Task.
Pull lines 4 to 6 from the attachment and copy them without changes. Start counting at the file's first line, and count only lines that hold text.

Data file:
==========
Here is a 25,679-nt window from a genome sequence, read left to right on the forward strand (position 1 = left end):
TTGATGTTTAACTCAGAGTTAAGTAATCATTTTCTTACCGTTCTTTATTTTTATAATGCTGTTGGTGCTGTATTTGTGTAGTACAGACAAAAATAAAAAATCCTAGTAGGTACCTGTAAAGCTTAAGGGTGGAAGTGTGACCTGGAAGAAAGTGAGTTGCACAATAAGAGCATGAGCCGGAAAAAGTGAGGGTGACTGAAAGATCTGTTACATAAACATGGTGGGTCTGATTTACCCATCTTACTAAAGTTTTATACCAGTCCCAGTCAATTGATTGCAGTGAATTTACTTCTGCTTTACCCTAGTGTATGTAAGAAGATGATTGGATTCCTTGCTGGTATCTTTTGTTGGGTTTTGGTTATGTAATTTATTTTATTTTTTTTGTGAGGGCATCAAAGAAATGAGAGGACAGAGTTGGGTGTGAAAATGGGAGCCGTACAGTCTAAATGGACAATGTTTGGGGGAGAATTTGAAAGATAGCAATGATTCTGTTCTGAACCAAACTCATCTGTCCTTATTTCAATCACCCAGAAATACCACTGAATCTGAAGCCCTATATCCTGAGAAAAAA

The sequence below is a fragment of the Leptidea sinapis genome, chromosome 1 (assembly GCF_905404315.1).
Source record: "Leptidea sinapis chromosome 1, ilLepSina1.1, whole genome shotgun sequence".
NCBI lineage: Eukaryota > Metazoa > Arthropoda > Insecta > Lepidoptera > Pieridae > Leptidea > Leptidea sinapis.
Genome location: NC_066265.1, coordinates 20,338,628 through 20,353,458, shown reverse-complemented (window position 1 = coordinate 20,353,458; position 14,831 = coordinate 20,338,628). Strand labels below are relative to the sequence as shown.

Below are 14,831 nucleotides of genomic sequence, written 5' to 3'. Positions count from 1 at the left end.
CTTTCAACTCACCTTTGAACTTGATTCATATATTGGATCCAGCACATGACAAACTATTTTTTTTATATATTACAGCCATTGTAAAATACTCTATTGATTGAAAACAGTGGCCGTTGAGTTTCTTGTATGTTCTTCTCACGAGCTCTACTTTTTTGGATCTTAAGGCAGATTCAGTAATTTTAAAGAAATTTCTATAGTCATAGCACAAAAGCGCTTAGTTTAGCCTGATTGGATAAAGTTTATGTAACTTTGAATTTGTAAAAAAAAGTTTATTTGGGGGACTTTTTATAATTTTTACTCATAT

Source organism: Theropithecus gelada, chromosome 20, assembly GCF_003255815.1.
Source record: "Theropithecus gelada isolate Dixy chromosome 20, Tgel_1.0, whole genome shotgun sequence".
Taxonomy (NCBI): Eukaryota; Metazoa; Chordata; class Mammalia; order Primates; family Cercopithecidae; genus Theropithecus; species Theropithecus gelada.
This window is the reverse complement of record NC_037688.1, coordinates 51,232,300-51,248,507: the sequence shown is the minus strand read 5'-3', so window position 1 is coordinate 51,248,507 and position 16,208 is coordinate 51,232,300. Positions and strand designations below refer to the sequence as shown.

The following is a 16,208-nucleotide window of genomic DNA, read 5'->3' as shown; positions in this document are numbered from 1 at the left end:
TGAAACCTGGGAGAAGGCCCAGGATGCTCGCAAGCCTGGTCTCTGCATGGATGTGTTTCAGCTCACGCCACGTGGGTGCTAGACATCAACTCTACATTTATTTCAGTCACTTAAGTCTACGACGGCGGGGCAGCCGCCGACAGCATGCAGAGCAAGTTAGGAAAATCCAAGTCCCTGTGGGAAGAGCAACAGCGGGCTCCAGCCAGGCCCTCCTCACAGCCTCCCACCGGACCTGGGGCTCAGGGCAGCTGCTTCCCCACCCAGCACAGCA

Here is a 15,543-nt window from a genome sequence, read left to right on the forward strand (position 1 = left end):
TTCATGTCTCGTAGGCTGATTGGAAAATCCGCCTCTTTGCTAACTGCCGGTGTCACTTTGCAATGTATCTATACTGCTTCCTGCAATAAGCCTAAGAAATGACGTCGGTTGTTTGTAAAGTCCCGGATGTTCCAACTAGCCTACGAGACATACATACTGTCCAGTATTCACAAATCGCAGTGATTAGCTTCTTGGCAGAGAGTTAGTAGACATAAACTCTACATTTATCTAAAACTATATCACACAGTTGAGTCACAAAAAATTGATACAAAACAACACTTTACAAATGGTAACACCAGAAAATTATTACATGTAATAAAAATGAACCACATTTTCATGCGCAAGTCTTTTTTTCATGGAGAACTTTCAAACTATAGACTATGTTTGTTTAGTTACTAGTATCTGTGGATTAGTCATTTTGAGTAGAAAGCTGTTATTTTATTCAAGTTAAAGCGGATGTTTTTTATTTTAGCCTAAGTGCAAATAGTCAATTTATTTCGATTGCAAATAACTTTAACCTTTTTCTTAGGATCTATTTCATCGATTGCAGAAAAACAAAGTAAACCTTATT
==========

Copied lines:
Source record: "Leptidea sinapis chromosome 1, ilLepSina1.1, whole genome shotgun sequence".
NCBI lineage: Eukaryota > Metazoa > Arthropoda > Insecta > Lepidoptera > Pieridae > Leptidea > Leptidea sinapis.
Genome location: NC_066265.1, coordinates 20,338,628 through 20,353,458, shown reverse-complemented (window position 1 = coordinate 20,353,458; position 14,831 = coordinate 20,338,628). Strand labels below are relative to the sequence as shown.